What to do Before You Meditate

What to do Before You Meditate

“I want to meditate,” a friend once said, “but I try and nothing happens. What can I do to make my meditation actually work?”

Like any physical or spiritual discipline, effective meditation takes practice. To begin that regular practice, many meditation teachers recommend five basic ways to make these periods of inner contemplation function best:

  1. Turn off the cell phone, the television, and all other electronic devices.
  2. Wash your face and hands, if you like, to feel outwardly refreshed.
  3. Listen to a soothing piece of music.
  4. Sit in a place with no distractions, and get comfortable.
  5. Say a prayer to calm your soul.

Then, make an attempt to clear your mind of all extraneous thought, turn your vision inward and listen carefully to your spirit:

… if the faculty of meditation is bathed in the inner light and characterized with divine attributes, the results will be confirmed.

The meditative faculty is akin to the mirror; if you put it before earthly objects it will reflect them. Therefore if the spirit of man is contemplating earthly subjects he will be informed of these.

But if you turn the mirror of your spirits heavenwards, the heavenly constellations and the rays of the Sun of Reality will be reflected in your hearts, and the virtues of the Kingdom will be obtained. – Abdu’l-BahaParis Talks, p. 176.

Every spiritual practice or discipline asks us to become conversant in this way with our innermost reality. But in contemporary culture, with all of its noisy distractions, few people make the effort or expend the energy to make it happen. It takes time, diligence and dedication.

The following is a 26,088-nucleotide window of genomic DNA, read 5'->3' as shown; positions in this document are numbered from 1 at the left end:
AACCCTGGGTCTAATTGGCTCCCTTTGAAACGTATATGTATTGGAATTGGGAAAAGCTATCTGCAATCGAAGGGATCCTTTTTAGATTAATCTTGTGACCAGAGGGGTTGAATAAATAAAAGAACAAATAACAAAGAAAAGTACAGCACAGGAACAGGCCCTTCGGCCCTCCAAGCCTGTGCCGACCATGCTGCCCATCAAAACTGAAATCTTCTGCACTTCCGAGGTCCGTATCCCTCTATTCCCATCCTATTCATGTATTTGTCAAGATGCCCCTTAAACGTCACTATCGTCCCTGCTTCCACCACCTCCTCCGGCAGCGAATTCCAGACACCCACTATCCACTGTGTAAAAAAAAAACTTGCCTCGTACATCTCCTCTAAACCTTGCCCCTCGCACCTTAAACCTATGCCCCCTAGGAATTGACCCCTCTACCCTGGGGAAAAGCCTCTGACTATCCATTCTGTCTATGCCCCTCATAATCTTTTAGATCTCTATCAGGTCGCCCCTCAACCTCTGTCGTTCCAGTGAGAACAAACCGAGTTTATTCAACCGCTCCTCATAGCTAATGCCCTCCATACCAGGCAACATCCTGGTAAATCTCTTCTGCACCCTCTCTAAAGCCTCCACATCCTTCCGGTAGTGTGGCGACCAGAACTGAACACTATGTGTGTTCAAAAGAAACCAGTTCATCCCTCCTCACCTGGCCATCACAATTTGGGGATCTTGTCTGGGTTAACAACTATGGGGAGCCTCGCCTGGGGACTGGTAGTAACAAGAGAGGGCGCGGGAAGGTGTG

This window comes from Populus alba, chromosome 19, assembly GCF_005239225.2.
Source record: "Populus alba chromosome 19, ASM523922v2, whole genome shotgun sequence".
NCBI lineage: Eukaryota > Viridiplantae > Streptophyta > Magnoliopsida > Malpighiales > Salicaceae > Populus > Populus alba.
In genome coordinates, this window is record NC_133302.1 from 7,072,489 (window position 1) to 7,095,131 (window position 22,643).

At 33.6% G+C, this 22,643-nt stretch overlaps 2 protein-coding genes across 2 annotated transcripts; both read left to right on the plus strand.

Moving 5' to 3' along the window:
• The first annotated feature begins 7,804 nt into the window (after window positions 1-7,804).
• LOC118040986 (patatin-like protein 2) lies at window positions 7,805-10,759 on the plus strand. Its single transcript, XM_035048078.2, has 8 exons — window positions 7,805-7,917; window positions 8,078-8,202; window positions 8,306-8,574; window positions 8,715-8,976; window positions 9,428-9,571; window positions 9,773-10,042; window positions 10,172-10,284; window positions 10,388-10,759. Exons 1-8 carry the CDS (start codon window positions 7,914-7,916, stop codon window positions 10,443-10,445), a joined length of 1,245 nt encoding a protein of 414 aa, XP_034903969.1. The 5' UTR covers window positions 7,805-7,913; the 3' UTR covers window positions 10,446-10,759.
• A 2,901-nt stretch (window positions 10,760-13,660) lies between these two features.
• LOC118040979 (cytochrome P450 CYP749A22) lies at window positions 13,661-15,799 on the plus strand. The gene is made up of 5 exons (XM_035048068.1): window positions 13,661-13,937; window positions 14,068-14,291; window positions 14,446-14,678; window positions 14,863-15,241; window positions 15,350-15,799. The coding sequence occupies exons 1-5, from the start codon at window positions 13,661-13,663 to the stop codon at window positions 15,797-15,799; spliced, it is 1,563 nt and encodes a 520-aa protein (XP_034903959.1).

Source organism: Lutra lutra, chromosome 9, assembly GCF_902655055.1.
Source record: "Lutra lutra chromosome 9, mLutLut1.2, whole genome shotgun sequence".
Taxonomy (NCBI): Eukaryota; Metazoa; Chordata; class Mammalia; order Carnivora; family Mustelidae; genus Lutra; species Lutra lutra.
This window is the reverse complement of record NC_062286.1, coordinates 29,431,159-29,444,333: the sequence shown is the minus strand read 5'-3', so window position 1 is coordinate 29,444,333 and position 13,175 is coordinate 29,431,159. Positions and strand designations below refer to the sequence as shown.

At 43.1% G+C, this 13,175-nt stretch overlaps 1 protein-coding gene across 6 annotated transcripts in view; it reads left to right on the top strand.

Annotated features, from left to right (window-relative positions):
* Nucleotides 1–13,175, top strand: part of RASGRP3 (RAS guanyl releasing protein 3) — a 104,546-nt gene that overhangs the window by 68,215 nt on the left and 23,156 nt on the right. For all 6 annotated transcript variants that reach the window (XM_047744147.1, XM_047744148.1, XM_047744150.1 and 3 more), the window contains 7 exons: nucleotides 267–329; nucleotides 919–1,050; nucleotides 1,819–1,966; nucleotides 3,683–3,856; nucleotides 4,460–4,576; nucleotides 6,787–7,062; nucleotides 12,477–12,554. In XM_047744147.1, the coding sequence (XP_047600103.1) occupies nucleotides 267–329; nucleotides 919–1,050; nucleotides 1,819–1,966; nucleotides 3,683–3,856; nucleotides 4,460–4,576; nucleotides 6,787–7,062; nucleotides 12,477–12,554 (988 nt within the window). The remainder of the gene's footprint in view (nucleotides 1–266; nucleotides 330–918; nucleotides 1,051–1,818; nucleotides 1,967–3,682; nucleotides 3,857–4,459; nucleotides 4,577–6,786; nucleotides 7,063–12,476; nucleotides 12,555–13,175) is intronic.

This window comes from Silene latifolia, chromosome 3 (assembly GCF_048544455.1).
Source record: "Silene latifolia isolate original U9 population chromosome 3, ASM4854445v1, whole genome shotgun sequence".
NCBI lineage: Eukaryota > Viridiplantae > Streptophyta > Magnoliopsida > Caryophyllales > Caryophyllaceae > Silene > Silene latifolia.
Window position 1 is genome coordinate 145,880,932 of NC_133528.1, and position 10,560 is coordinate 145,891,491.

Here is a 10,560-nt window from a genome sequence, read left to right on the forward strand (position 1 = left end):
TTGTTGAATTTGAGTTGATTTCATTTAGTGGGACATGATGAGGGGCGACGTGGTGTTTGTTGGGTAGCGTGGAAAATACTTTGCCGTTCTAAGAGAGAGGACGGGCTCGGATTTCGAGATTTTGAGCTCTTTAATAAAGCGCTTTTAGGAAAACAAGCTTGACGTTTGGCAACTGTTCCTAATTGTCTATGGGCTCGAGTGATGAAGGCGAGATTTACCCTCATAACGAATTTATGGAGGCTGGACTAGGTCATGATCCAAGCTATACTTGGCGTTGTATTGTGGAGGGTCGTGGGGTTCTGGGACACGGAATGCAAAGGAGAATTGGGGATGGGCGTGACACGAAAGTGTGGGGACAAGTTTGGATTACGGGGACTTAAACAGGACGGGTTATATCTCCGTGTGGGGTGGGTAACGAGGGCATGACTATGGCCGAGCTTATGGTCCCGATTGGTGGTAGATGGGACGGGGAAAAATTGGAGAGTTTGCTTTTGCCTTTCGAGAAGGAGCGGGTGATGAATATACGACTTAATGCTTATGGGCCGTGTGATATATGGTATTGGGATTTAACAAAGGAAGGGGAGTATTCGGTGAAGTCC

You could compare it to making a lifelong friend—when you first meet your own spirit, you may not be very familiar with it, in the same way that you wouldn’t be expected to know the personality and character of a future friend when you’re first introduced. Spending time with that friend, however, is the only way to become aware, to get to know the true inner person. In the same way, you must spend meditative time with your own inner spirit to truly advance spiritually.

When you do befriend that spirit, though, the splendors of that inner world will open themselves to you:

You do not need to leave your room. Remain sitting at your table and listen. Do not even listen, simply wait. Do not even wait, be quite still and solitary. The world will freely offer itself to you to be unmasked, it has no choice, it will roll in ecstasy at your feet. – Franz Kafka

That’s what a consistent practice of meditation can accomplish. The Baha’i teachings ask us to pray and meditate every day, and to fast once a year, intensifying our prayer and meditation during that fasting period:

The wisdom of prayer is this: That it causeth a connection between the servant and the True One, because in that state (i.e., prayer) man with all heart and soul turneth his face towards His Highness the Almighty, seeking His association and desiring His love and compassion. The greatest happiness for a lover is to converse with his beloved, and the greatest gift for a seeker is to become familiar with the object of his longing; that is why with every soul who is attracted to the Kingdom of God, his greatest hope is to find an opportunity to entreat and supplicate before his Beloved, appeal for His mercy and grace and be immersed in the ocean of His utterance, goodness and generosity.

Beside all this, prayer and fasting is the cause of awakening and mindfulness and conducive to protection and preservation from tests. – Abdu’l-BahaTablets of Abdu’l-Baha, Volume 3, pp. 683-684.

“… the greatest happiness for a lover is to converse with his beloved …” Abdu’l-Baha wrote. The Baha’i teachings say that “man should know his own self and recognize that which leadeth unto loftiness or lowliness, glory or abasement, wealth or poverty.” – Baha’u’llahTablets of Baha’u’llah, p. 34.

So it stands to reason that the only way to truly know your own self is to have regular conversations with your inner reality.

You may discover, once you’re accustomed to a consistent practice of prayer, meditation and fasting, that you start to recognize others who regularly pray, meditate and fast, too. You’ll notice their peaceful, serene happiness, their clear-eyed spiritual calm—and they’ll notice yours.

Prayer, meditation and fasting together can help bring each of us to that transcendent state where we catch fire from the love of God.